In addition to quality plant purveyors, we were also joined by local artisans showcasing everything from garden sculptures and rain chains to small-batch products made with lavender and honey. Above, eye-catching glasswork by Polish-born artist Mariusz Rynkiewicz, now based out of Seattle, Washington, made a statement next to the bright chartreuse foliage of Petalheads’ perennials while long-time Garden members Bill and Melody Failmezger of We’ll Fly Away repurpose found and natural elements into charming handcrafted birdhouses.
OSU Master Gardener Carl Heinke shares tool care techniques.
The Fall Garden Fair aims to provide gardening know-how to beginners and experts alike. We were joined by specialists in various fields for live demonstrations throughout the weekend, who shared on topics as diverse as preserving herbs to do-it-yourself garden crafts. Many of our speakers were on hand for the duration of the event, including Nicole Sanchez from OSU’s Horticulture Department, who helped raise pollinator awareness with a display of mounted specimens and a microscope for up-close viewing, and OSU Master Gardener Carl Heinke, who stuck around to provide one-on-one advice for maintaining garden implements.
The Fair featured a judged NGC Standard Flower Show with the theme “Hail to Thee, My Oregon.”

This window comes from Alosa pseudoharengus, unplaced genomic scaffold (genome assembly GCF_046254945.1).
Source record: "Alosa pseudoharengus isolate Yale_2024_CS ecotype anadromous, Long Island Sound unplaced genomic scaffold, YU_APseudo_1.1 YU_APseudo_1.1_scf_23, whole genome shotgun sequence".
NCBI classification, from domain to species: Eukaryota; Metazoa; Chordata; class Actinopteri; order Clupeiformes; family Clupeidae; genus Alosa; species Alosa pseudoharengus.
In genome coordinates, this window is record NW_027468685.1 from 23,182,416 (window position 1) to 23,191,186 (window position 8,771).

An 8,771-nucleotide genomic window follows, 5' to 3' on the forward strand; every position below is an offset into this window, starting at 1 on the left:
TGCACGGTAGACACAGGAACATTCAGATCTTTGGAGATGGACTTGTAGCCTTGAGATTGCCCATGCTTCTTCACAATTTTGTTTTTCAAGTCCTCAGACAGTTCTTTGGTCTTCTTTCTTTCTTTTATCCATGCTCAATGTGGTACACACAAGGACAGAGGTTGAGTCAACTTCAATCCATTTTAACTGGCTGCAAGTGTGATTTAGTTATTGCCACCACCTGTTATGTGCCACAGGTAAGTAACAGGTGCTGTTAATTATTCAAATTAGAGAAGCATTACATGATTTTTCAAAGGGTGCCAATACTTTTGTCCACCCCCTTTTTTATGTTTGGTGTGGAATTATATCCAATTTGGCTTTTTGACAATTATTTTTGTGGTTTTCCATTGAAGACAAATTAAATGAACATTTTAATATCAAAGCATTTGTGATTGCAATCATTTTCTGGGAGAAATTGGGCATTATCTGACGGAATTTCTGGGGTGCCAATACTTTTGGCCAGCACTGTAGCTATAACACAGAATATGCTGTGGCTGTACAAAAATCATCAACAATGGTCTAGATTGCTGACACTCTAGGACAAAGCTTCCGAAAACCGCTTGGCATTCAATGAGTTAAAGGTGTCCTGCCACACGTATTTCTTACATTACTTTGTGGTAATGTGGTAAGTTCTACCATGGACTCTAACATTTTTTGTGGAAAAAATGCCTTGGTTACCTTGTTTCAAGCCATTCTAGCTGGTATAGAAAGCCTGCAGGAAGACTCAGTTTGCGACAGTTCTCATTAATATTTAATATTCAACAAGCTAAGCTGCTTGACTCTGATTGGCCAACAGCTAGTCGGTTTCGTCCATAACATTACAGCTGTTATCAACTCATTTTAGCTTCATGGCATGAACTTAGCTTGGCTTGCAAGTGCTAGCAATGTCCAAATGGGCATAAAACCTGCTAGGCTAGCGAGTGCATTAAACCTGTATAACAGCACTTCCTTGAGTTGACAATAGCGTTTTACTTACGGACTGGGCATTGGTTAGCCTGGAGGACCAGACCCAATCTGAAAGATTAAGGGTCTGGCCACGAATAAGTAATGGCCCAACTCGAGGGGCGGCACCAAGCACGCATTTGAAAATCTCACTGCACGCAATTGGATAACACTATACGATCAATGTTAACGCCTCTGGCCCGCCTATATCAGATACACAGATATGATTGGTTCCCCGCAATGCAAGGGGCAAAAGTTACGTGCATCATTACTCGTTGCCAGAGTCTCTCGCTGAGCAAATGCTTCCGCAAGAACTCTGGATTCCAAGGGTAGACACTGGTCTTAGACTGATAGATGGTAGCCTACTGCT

Just off the main hall, the OAN Room was home to a National Garden Clubs Standard Flower Show. Floral designs at various levels submitted stunning floral arrangements in categories like Cascade, Parallel, Underwater and Table Designs to be judged – all of them inspired by the theme “Hail to Thee, My Oregon.” It was such a treat to see how these artisans paid homage to our beautiful state using the very plant materials grown right here in our own soil, from submerged designs evoking Crater Lake to cascading foliage reminiscent of Multnomah Falls to shabby-chic tablescapes harkening back to Oregon’s rustic farm roots.
Award winners in the Parallel and Crescent categories. Left: inspired by the Cascade Mountain Range.
Guests of all ages learn about bees from master beekeeper Jerry Maasdam.
Most of all, though, we were thrilled to share our passion for the natural world with our neighbors, families, and friends new and old – especially the gardeners of the future! The live bee demonstration hive was a huge hit, with expert beekeeper Jerry Maasdam on hand providing answers for inquiring minds, as was the Book Swap table where guests were invited to take or leave pre-loved gardening books looking for new homes.
Attendees were invited to take some knowledge to go from our complimentary Book Swap table!
All of us at The Oregon Garden would like to thank the hard work of the many OSFGC members who made this event possible, and extend our appreciation to the wonderful vendors who joined us. Missed last year’s event? Never fear! All this and more returns to The Oregon Garden this September 14th and 15th.
And if you’re interested in being a vendor with us, please fill out our Vendor Registration Form.
We hope to see you there!
Making connections in the community at the 2018 Fall Garden Fair.